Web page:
There were some lively questions during this panel session. One note of interest that came out of it, was that the recently passed law that governs the National Defense Stockpile (which does not as yet include rare earths), requires that the President of the United States, and only the President, be authorized to release materials from the Stockpile. This effectively means that once materials go into the Stockpile, it is very difficult to get them out again. Doesn’t exactly seem like a practical approach to me…
I raised the point with this panel, of the relative ease of “solving” the so-called rare-earths problem, compared to other metals, by virtue of the fact that most of the potential new sources of supply of rare earths are primary sources – i.e. they will not necessarily rely on the economics of other metals in order to be produced. Even if they are contained in polymetallic deposits, generally (though not always), the economics of the rare earths will dominate. This is not the case with many of the other rare metals that are critical to hi-tech applications; most if not all of these are actually by-products of base-metals production, such as indium from tin and zinc production, gallium from aluminum production, and so on.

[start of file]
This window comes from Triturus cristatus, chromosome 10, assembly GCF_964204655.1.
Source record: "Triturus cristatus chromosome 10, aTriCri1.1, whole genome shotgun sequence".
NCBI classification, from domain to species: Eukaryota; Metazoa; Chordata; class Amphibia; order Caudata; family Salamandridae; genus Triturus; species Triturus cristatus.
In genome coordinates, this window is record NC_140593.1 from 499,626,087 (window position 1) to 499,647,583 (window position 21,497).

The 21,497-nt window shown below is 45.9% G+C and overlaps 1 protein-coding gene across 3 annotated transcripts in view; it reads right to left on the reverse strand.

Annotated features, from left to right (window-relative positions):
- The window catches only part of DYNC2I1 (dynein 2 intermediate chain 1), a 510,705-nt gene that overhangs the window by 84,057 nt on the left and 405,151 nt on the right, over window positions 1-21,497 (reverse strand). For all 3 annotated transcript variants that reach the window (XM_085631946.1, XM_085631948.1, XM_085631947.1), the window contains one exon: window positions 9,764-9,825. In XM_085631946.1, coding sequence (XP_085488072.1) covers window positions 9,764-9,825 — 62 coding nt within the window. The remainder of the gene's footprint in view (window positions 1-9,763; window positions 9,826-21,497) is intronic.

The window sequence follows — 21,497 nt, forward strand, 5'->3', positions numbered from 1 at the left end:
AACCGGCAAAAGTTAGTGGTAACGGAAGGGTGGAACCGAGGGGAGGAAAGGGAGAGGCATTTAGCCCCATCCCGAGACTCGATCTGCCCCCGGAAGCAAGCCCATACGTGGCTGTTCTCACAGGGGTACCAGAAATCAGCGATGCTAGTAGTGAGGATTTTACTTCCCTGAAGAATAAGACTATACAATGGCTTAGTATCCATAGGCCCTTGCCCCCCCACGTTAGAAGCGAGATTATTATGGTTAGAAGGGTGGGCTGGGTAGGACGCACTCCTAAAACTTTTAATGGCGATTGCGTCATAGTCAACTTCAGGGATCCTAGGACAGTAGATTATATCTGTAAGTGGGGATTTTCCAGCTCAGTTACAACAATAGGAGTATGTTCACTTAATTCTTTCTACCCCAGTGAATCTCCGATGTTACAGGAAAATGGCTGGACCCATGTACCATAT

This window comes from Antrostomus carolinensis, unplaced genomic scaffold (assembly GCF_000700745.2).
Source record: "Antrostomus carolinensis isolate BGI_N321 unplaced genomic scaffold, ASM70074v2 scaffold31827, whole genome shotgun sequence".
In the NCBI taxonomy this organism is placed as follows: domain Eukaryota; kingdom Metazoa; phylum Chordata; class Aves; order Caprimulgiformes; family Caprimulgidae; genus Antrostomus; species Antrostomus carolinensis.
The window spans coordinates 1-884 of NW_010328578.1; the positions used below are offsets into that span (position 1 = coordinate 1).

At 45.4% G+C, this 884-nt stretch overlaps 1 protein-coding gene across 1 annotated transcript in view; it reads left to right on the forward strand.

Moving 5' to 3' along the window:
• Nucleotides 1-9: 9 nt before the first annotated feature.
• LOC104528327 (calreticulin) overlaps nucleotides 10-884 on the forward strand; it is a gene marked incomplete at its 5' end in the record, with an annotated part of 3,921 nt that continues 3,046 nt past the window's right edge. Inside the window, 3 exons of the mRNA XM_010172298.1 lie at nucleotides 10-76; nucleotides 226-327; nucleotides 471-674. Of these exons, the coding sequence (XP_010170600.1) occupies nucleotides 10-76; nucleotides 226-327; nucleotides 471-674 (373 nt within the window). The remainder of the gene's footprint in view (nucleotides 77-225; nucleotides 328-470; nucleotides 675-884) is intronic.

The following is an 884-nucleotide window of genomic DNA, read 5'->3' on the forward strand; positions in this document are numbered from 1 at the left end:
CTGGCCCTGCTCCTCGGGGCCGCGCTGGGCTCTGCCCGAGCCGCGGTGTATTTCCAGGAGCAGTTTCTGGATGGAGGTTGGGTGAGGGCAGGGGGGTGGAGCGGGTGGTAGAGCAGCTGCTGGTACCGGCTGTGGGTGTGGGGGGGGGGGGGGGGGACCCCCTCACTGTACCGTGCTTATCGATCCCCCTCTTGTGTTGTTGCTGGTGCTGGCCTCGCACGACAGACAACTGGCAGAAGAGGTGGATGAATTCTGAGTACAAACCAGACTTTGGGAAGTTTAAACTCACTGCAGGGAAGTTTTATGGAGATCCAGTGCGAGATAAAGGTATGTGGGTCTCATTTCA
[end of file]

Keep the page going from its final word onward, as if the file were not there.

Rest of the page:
There is a danger that people (especially of the type with short attention spans, such as politicians in Washington, DC) will come to believe that solving the rare-earths supply problem is the same as solving the rare-metals supply problem, when this is clearly not the case. It will be much more difficult to resolve issues for the co-produced rare metals, given the dominance of base-metal economics in such cases. I don’t get the sense that this is really being addressed by the various agencies in Washington.